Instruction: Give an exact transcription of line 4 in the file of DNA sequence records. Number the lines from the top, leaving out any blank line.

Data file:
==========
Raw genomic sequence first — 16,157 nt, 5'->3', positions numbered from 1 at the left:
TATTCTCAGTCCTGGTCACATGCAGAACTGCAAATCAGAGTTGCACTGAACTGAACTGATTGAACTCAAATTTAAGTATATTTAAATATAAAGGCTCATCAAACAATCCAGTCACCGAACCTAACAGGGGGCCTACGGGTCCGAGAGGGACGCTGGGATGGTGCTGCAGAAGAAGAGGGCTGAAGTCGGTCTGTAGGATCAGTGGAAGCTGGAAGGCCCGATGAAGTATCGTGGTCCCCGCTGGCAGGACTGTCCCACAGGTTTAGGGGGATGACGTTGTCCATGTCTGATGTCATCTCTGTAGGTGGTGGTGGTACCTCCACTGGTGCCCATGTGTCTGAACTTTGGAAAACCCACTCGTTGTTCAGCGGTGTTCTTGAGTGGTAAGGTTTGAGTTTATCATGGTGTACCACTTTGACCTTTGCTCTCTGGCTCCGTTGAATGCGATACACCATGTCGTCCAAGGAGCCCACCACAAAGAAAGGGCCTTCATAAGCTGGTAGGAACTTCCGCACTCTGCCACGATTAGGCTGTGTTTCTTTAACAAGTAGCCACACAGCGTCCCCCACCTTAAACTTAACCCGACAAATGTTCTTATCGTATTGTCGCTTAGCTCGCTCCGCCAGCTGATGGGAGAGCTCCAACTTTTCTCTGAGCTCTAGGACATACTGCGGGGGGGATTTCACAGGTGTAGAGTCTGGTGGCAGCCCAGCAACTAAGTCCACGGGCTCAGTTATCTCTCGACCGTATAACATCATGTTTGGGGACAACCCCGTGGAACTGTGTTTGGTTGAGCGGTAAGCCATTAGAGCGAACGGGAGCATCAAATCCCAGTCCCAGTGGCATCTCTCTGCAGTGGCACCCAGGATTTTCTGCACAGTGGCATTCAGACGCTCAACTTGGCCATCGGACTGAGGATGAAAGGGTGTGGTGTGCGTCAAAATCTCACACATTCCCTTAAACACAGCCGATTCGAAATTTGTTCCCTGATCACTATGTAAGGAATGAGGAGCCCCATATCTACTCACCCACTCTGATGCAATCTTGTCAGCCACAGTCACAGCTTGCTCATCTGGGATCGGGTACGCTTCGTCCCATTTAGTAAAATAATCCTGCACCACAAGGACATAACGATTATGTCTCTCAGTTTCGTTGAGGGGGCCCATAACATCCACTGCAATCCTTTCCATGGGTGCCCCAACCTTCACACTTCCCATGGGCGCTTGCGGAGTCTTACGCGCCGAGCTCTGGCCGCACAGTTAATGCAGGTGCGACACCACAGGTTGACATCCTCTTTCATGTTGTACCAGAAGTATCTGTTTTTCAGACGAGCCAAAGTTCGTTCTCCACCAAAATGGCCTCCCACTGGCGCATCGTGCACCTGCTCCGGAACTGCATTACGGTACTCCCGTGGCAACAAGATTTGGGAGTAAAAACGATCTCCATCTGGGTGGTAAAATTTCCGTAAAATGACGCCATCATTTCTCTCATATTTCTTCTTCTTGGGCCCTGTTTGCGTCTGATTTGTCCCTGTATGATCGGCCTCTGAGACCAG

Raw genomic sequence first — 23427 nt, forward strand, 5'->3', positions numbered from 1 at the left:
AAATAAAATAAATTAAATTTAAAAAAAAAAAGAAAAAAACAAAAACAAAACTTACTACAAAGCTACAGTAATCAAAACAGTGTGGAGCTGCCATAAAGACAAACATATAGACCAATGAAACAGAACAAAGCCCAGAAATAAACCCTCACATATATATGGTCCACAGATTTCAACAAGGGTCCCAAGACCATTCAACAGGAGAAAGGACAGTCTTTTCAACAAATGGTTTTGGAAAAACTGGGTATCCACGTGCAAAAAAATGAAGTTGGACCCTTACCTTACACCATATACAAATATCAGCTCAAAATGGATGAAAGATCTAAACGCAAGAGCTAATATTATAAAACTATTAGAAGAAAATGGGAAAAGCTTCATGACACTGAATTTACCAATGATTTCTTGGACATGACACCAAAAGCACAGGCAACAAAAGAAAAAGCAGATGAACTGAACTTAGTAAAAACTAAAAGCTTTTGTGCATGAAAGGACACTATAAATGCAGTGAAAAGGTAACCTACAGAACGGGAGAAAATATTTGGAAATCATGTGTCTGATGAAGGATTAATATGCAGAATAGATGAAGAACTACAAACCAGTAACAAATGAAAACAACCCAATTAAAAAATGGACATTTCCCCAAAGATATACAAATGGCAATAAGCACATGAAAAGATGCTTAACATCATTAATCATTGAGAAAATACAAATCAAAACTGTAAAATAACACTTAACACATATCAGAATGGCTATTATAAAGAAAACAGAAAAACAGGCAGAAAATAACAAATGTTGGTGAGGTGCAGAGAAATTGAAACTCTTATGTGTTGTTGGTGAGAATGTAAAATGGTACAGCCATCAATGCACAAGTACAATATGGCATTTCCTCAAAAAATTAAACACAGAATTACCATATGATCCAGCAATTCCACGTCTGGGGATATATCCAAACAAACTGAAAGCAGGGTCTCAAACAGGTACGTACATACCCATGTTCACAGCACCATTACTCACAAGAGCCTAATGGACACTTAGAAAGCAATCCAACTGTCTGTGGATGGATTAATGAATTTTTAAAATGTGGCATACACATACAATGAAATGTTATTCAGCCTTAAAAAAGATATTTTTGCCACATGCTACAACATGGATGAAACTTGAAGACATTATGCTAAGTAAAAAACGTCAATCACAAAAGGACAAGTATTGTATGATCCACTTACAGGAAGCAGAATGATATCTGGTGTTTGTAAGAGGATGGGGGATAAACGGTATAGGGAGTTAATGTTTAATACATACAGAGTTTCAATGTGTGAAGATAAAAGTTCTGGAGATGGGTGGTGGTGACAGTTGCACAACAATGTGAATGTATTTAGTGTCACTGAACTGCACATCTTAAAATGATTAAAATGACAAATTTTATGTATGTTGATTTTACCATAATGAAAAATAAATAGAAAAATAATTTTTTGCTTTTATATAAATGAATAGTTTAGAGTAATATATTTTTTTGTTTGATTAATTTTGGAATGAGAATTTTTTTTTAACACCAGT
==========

AAATAAAATAAATTAAATTTAAAAAAAAAAAGAAAAAAACAAAAACAAAACTTACTACAAAGCTACAGTAATCAAAACAGTGTGGAGCTGCCATAAAGACAAACATATAGACCAATGAAACAGAACAAAGCCCAGAAATAAACCCTCACATATATATGGTCCACAGATTTCAACAAGGGTCCCAAGACCATTCAACAGGAGAAAGGACAGTCTTTTCAACAAATGGTTTTGGAAAAACTGGGTATCCACGTGCAAAAAAATGAAGTTGGACCCTTACCTTACACCATATACAAATATCAGCTCAAAATGGATGAAAGATCTAAACGCAAGAGCTAATATTATAAAACTATTAGAAGAAAATGGGAAAAGCTTCATGACACTGAATTTACCAATGATTTCTTGGACATGACACCAAAAGCACAGGCAACAAAAGAAAAAGCAGATGAACTGAACTTAGTAAAAACTAAAAGCTTTTGTGCATGAAAGGACACTATAAATGCAGTGAAAAGGTAACCTACAGAACGGGAGAAAATATTTGGAAATCATGTGTCTGATGAAGGATTAATATGCAGAATAGATGAAGAACTACAAACCAGTAACAAATGAAAACAACCCAATTAAAAAATGGACATTTCCCCAAAGATATACAAATGGCAATAAGCACATGAAAAGATGCTTAACATCATTAATCATTGAGAAAATACAAATCAAAACTGTAAAATAACACTTAACACATATCAGAATGGCTATTATAAAGAAAACAGAAAAACAGGCAGAAAATAACAAATGTTGGTGAGGTGCAGAGAAATTGAAACTCTTATGTGTTGTTGGTGAGAATGTAAAATGGTACAGCCATCAATGCACAAGTACAATATGGCATTTCCTCAAAAAATTAAACACAGAATTACCATATGATCCAGCAATTCCACGTCTGGGGATATATCCAAACAAACTGAAAGCAGGGTCTCAAACAGGTACGTACATACCCATGTTCACAGCACCATTACTCACAAGAGCCTAATGGACACTTAGAAAGCAATCCAACTGTCTGTGGATGGATTAATGAATTTTTAAAATGTGGCATACACATACAATGAAATGTTATTCAGCCTTAAAAAAGATATTTTTGCCACATGCTACAACATGGATGAAACTTGAAGACATTATGCTAAGTAAAAAACGTCAATCACAAAAGGACAAGTATTGTATGATCCACTTACAGGAAGCAGAATGATATCTGGTGTTTGTAAGAGGATGGGGGATAAACGGTATAGGGAGTTAATGTTTAATACATACAGAGTTTCAATGTGTGAAGATAAAAGTTCTGGAGATGGGTGGTGGTGACAGTTGCACAACAATGTGAATGTATTTAGTGTCACTGAACTGCACATCTTAAAATGATTAAAATGACAAATTTTATGTATGTTGATTTTACCATAATGAAAAATAAATAGAAAAATAATTTTTTGCTTTTATATAAATGAATAGTTTAGAGTAATATATTTTTTTGTTTGATTAATTTTGGAATGAGAATTTTTTTTTAACACCAGT